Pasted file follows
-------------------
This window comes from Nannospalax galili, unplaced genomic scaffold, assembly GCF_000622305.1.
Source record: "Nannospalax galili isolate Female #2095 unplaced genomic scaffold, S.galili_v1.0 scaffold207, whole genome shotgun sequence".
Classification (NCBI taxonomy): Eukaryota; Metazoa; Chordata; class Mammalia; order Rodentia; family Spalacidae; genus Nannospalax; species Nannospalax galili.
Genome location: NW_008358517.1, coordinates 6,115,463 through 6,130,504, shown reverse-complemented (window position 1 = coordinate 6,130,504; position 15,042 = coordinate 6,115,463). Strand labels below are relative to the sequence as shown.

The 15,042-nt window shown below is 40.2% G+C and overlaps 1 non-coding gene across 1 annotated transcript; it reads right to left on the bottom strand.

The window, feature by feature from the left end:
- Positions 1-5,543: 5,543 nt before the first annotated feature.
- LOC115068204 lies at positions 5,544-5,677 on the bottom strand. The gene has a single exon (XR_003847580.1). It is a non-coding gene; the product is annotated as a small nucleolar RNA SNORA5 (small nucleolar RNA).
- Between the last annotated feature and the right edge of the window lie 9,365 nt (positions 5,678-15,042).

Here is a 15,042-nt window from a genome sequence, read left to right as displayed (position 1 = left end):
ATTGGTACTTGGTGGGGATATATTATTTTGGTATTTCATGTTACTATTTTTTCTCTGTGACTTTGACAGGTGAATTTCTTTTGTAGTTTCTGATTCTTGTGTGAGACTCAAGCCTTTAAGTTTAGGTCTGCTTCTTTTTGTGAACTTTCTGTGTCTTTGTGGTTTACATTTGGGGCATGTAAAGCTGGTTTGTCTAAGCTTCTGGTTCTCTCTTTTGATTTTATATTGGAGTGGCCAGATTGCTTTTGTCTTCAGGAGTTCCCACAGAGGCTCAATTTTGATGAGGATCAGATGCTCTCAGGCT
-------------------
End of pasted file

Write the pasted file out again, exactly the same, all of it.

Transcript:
This window comes from Nannospalax galili, unplaced genomic scaffold, assembly GCF_000622305.1.
Source record: "Nannospalax galili isolate Female #2095 unplaced genomic scaffold, S.galili_v1.0 scaffold207, whole genome shotgun sequence".
Classification (NCBI taxonomy): Eukaryota; Metazoa; Chordata; class Mammalia; order Rodentia; family Spalacidae; genus Nannospalax; species Nannospalax galili.
Genome location: NW_008358517.1, coordinates 6,115,463 through 6,130,504, shown reverse-complemented (window position 1 = coordinate 6,130,504; position 15,042 = coordinate 6,115,463). Strand labels below are relative to the sequence as shown.

The 15,042-nt window shown below is 40.2% G+C and overlaps 1 non-coding gene across 1 annotated transcript; it reads right to left on the bottom strand.

The window, feature by feature from the left end:
- Positions 1-5,543: 5,543 nt before the first annotated feature.
- LOC115068204 lies at positions 5,544-5,677 on the bottom strand. The gene has a single exon (XR_003847580.1). It is a non-coding gene; the product is annotated as a small nucleolar RNA SNORA5 (small nucleolar RNA).
- Between the last annotated feature and the right edge of the window lie 9,365 nt (positions 5,678-15,042).

Here is a 15,042-nt window from a genome sequence, read left to right as displayed (position 1 = left end):
ATTGGTACTTGGTGGGGATATATTATTTTGGTATTTCATGTTACTATTTTTTCTCTGTGACTTTGACAGGTGAATTTCTTTTGTAGTTTCTGATTCTTGTGTGAGACTCAAGCCTTTAAGTTTAGGTCTGCTTCTTTTTGTGAACTTTCTGTGTCTTTGTGGTTTACATTTGGGGCATGTAAAGCTGGTTTGTCTAAGCTTCTGGTTCTCTCTTTTGATTTTATATTGGAGTGGCCAGATTGCTTTTGTCTTCAGGAGTTCCCACAGAGGCTCAATTTTGATGAGGATCAGATGCTCTCAGGCT